The last U.S. combat brigade marched out of Iraq Wednesday, crossing the border into Kuwait and cheering their impending voyages home while posing for group photos.
Only 50,000 American soldiers are to remain in the country -- mainly to keep training Iraqi security forces -- by the end of August. By the end of 2011, the Obama administration and its Iraqi counterparts aim to have all U.S. troops out of the country.
The officials who spoke to The Times, on condition of anonymity, said that as the Pentagon pulls out of Iraq, the State Department is going in -- in force. A White House source told the newspaper a contingent of about 2,400 Department staff would fill offices at the sprawling U.S. Embassy in Baghdad and four additional fortified compounds spread out across the country.
To protect those American staffers, and to form smaller "quick reaction forces," which the sources said would be used to come to the aid of Iraqi civilians caught in dangerous situations (there was no further explanation), State will bring with it into Iraq a small army of its own civilian defense contractors. The plans, which have been drawn up over many months, call for a force of between 6,000 and 7,000 of the controversial hired guns.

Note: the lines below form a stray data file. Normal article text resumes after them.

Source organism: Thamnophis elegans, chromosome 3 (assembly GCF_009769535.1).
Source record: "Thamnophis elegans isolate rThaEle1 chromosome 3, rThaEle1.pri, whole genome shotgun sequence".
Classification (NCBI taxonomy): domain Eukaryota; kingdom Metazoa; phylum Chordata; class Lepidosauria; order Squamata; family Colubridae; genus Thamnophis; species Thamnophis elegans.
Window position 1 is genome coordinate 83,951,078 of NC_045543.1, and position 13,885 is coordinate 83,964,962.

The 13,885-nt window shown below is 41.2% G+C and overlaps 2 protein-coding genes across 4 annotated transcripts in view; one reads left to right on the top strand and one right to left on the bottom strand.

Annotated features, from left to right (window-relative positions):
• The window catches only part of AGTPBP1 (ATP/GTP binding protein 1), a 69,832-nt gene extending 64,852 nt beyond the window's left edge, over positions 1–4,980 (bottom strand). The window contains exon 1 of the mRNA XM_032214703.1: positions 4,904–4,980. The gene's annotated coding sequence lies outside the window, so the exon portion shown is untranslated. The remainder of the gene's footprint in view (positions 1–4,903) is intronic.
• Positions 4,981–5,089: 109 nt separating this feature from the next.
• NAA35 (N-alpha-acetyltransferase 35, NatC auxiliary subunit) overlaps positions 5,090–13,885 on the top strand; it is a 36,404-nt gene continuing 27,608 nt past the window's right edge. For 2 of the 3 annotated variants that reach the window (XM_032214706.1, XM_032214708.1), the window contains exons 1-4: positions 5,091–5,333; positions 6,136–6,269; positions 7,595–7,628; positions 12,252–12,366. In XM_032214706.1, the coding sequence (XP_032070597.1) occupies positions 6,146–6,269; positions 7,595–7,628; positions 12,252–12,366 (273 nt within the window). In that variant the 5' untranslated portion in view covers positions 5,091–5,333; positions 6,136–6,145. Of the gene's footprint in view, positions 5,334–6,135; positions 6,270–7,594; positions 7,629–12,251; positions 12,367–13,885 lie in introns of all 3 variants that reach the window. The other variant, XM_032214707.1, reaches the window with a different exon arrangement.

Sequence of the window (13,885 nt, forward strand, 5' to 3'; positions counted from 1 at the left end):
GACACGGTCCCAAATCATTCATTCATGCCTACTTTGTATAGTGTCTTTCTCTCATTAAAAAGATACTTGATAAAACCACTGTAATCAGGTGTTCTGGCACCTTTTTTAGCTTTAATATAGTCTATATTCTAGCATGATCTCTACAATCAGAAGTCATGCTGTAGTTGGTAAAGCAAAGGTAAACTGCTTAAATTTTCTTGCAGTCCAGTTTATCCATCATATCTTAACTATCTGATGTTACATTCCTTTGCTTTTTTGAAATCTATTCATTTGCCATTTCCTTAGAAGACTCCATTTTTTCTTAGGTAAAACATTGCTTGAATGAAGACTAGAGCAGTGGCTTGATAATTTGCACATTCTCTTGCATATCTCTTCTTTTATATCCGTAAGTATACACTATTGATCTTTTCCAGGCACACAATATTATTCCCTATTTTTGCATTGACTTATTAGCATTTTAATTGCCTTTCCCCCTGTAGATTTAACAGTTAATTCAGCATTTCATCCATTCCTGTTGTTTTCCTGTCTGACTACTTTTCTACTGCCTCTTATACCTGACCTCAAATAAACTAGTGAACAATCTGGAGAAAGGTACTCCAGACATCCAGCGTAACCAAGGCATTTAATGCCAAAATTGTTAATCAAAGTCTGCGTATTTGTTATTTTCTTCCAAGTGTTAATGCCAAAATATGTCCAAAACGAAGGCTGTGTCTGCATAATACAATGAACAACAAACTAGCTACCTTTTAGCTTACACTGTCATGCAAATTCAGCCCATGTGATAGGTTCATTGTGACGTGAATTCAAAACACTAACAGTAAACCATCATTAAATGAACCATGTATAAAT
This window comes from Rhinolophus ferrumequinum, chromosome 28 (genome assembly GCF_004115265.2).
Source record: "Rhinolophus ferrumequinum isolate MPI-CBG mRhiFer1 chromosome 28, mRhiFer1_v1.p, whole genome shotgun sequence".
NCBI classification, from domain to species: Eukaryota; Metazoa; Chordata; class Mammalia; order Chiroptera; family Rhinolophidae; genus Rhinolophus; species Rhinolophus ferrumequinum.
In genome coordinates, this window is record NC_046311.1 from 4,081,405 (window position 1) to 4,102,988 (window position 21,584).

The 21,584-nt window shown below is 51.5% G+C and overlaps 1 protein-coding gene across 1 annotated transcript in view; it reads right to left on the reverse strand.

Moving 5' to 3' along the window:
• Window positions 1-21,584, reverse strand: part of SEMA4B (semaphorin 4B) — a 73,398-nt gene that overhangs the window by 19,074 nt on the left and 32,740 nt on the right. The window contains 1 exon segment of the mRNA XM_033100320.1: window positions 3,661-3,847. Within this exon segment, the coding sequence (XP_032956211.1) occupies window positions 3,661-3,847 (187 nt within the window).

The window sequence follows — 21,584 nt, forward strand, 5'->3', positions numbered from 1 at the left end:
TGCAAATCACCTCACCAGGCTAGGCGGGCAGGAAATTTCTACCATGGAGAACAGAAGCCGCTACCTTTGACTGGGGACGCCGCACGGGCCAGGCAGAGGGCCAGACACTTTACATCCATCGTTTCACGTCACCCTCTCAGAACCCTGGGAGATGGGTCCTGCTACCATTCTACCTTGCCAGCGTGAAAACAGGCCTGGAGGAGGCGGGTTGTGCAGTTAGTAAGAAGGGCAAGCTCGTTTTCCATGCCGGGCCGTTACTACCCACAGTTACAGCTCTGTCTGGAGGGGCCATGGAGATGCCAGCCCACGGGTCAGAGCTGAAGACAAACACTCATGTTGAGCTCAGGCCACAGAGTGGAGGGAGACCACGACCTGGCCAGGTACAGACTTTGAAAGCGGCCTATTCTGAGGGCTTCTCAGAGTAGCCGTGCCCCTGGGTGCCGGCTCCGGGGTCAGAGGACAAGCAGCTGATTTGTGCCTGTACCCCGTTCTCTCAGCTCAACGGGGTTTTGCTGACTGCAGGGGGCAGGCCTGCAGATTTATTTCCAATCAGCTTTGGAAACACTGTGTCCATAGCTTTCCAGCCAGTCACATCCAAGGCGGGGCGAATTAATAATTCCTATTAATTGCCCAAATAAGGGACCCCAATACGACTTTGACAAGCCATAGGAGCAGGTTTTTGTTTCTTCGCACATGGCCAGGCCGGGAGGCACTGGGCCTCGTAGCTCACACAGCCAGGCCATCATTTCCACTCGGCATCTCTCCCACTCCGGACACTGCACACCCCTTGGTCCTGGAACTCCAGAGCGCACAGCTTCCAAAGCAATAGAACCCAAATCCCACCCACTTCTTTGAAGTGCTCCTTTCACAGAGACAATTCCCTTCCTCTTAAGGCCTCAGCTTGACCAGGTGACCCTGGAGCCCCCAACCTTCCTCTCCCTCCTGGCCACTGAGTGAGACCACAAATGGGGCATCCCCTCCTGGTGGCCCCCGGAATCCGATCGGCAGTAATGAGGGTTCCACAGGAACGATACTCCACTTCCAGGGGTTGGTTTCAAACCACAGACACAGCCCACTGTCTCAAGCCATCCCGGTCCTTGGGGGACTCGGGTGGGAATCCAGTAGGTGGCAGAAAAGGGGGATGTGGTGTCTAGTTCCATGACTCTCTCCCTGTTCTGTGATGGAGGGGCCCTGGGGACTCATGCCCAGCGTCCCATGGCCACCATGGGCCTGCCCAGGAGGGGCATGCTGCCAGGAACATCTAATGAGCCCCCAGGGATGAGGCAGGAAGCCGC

Many of them are to takeover tasks currently performed by American troops; most notably, the training of Iraqi police. They will also provide security at the diplomatic compounds, man checkpoints in the country's factitious north, and act as security guards for traveling State Department staff.
The Times report says the State Department has an impressive shopping list to prepare for its huge new role in Iraq, including:
• 60 MRAP armored vehicles
• 3 new (unspecified) airplanes (State currently has just 1 in Iraq)
• 12 new (unspecified) helicopters
Some former U.S. officials, both military and civilian, urge the Obama administration to use caution as it transitions from American military might to American diplomatic muscle in Iraq.
"We need strategic patience here," former U.S. Ambassador to Iraq Ryan C. Crocker told The New York Times. "Our timetables are getting out ahead of Iraqi reality. We do have an Iraqi partner in this. We certainly are not the ones making unilateral decisions anymore. But if they come to us later on this year requesting that we jointly relook at the post-2011 period, it is going to be in our strategic interest to be responsive."